However, something seems to have happened to President Obama since taking up residence in the White House. To be sure, he inherited an incredible mess from Bush/Cheney. That notwithstanding, I was among the progressives who argued that the depth of the crises offered Obama an opportunity for what the Rev. Jesse L. Jackson called for in his 1988 campaign – “bold leadership and a new direction.” Rather than be bold, President Obama has tended to be calculating, cautious and timid, with a propensity to seek compromise, perhaps prematurely, with intransigent Republicans in the name of “bi-partisanship.” And, as I indicated in a previous article, he has yet to “stand and fight” for what he truly believes in on critical issues, utilizing his brilliant oratorical skills to vigorously articulate a vision and program for a new direction to galvanize the people of this nation.

Nowhere is this more evident than the current struggle for universal health care. President Obama has been all over the map, sending mixed signals rather than firmly and fervently presenting his vision and plan to ensure that every person in this country has access to quality, affordable health care. His pronouncements as a State Senator in Illinois indicate that in his heart President Obama knows a single payer system is the best way to guarantee universal coverage and significantly reduce cost. Yet, he has never mounted the podium to clearly and forcefully educate the American public to this reality. A “public option” is the next best alternative. To date President Obama has been unwilling to move beyond professorial pronouncements and lectures to vigorously argue the case that the issue is not how to keep the insurance and pharmaceutical companies profitable; the issue is how to prevent disease, keep people healthy and effectively treat those who get sick.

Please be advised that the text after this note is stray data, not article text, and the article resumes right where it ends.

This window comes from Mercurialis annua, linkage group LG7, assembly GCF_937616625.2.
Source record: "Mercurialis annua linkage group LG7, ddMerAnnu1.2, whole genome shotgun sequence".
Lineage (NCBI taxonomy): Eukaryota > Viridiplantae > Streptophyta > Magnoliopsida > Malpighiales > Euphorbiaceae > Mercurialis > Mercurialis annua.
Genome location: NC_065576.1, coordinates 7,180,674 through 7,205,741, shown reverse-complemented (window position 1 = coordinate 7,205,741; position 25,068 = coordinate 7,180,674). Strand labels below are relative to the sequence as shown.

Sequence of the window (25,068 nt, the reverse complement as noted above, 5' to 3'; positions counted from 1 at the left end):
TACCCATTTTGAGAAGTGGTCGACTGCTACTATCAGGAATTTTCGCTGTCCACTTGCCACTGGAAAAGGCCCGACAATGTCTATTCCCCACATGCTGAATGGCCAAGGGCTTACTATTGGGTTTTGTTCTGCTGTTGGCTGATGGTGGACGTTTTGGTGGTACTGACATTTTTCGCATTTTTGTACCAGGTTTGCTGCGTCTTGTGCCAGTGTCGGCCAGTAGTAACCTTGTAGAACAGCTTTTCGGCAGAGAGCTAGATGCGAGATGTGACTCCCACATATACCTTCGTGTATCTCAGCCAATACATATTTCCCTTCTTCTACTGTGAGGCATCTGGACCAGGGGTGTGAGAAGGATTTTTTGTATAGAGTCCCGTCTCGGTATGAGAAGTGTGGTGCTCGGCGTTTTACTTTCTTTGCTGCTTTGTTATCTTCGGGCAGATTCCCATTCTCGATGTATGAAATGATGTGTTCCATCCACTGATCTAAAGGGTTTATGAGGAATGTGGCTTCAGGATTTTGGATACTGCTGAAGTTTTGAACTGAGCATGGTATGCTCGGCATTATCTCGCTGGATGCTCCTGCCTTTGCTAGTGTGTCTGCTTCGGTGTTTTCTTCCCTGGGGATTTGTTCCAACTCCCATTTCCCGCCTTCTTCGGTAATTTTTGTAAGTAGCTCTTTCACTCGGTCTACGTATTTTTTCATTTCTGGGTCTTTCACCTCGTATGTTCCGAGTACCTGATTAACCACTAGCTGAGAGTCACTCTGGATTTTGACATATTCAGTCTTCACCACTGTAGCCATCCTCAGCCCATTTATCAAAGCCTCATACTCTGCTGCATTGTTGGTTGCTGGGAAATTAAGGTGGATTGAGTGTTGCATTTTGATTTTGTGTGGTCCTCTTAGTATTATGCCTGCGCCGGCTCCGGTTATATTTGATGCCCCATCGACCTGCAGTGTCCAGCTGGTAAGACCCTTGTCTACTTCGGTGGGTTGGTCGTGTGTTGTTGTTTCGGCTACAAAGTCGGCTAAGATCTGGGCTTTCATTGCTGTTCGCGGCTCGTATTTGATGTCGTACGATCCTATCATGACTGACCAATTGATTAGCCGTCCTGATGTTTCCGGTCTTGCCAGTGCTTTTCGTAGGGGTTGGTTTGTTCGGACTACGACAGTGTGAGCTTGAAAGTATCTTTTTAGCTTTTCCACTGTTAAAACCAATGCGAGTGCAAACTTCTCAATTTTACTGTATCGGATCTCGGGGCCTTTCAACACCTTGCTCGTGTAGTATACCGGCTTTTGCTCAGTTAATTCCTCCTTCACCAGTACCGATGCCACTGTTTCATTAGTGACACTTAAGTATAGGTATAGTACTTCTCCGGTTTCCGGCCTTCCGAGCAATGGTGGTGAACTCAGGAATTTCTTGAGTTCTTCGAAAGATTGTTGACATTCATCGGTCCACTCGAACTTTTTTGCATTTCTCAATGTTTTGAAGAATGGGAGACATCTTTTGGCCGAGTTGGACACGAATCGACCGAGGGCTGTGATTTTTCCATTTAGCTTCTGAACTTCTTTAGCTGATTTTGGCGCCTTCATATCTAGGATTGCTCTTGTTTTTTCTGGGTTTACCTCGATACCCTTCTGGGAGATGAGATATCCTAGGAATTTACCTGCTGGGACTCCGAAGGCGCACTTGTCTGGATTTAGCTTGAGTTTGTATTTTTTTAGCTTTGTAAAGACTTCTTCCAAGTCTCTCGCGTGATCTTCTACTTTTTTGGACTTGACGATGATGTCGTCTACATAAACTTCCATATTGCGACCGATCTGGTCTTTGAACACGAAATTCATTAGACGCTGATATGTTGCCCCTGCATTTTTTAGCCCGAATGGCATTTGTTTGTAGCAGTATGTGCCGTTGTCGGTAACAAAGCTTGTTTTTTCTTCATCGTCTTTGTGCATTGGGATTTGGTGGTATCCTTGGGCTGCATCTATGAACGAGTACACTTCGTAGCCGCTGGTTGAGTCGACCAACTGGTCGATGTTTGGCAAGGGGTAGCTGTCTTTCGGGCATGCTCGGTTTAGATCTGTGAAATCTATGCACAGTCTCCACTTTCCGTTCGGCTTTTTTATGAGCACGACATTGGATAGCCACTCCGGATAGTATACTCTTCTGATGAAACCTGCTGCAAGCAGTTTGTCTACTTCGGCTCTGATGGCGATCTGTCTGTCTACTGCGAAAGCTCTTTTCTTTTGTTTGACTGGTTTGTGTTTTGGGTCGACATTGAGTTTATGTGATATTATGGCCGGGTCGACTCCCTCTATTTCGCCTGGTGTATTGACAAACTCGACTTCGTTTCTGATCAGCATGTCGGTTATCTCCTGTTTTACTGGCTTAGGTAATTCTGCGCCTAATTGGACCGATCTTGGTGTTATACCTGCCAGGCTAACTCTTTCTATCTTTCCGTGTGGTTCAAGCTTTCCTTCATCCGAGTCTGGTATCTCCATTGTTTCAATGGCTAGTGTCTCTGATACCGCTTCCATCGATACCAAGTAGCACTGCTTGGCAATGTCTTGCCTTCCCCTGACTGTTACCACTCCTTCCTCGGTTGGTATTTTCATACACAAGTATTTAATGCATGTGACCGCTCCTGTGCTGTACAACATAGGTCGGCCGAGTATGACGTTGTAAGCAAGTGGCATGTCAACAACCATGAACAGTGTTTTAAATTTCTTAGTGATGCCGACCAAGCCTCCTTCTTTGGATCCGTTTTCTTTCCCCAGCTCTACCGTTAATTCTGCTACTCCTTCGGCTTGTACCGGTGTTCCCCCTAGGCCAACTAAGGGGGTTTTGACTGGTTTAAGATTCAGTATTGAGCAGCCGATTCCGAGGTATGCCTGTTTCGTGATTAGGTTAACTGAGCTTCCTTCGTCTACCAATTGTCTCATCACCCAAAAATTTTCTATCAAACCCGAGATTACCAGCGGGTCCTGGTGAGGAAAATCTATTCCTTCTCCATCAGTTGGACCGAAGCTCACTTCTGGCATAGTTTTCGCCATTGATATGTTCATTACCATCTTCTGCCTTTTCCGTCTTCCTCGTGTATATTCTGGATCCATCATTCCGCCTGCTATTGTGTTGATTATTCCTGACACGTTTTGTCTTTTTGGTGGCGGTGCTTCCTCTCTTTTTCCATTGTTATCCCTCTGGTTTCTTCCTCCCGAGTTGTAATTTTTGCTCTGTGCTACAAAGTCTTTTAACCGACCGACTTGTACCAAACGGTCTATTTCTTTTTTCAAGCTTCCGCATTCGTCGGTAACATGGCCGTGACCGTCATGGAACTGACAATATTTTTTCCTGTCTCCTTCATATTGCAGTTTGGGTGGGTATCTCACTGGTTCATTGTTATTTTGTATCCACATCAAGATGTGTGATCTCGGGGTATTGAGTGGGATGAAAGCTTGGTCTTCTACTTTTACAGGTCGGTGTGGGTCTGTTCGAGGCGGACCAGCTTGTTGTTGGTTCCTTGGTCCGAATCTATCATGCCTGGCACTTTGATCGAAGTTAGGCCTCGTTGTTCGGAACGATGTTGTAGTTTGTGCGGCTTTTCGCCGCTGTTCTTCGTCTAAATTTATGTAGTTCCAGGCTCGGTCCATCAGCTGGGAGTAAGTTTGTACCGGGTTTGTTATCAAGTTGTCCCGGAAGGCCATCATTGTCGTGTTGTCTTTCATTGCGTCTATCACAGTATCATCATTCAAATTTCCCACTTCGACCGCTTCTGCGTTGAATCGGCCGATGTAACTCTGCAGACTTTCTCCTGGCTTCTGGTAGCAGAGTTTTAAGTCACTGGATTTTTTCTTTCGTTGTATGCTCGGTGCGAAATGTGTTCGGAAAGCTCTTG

Most importantly, President Obama has failed to utilize his oratorical gifts to make the compelling case that in the “greatest democracy in the world,” universal health care is a “moral issue” and a human right, not a privilege. Rabid right wing conservatives are stoking the flames of fear accusing Obama and the Democrats of planning to ration care so that those who currently have insurance will have fewer benefits. Republicans are appealing to the selfish “what’s in it for me,” syndrome. President Obama should be challenging the American people to view universal health care as part of our national purpose as a civilized society – and calling on those who have health insurance to pay a little more if necessary to make certain that every person has health coverage. We need to be inspired and encouraged to move beyond narrow concern for self to a sense of compassion and commitment to the least of these among us.

Unfortunately, this is not what President Obama is doing. The nationally televised funeral of Senator Edward Kennedy, the “liberal lion of the Senate” who made universal health care the labor of his life, was the perfect platform for President Obama to issue a clarion call to the nation to fulfill the “dream.” To the dismay of a number of political commentators, he inexplicably passed on the opportunity. It appears that Obama has lost his mojo. As he falters, the blush on the bloom is fading, and he is increasingly beginning to look just like another ordinary politician. If he is to fulfill the incredible promise of his campaign, President Obama needs to find his mojo again. Otherwise, he is in danger of becoming a one term, transitional, pedestrian President.


Dr. Ron Daniels is President of the Institute of the Black World 21st Century and Distinguished Lecturer at York College City University of New York. He is the host of Night Talk, Wednesday evenings on WBAI 99.5 FM, Pacifica New York. His articles and essays also appear on the IBW website and He can be reached via email at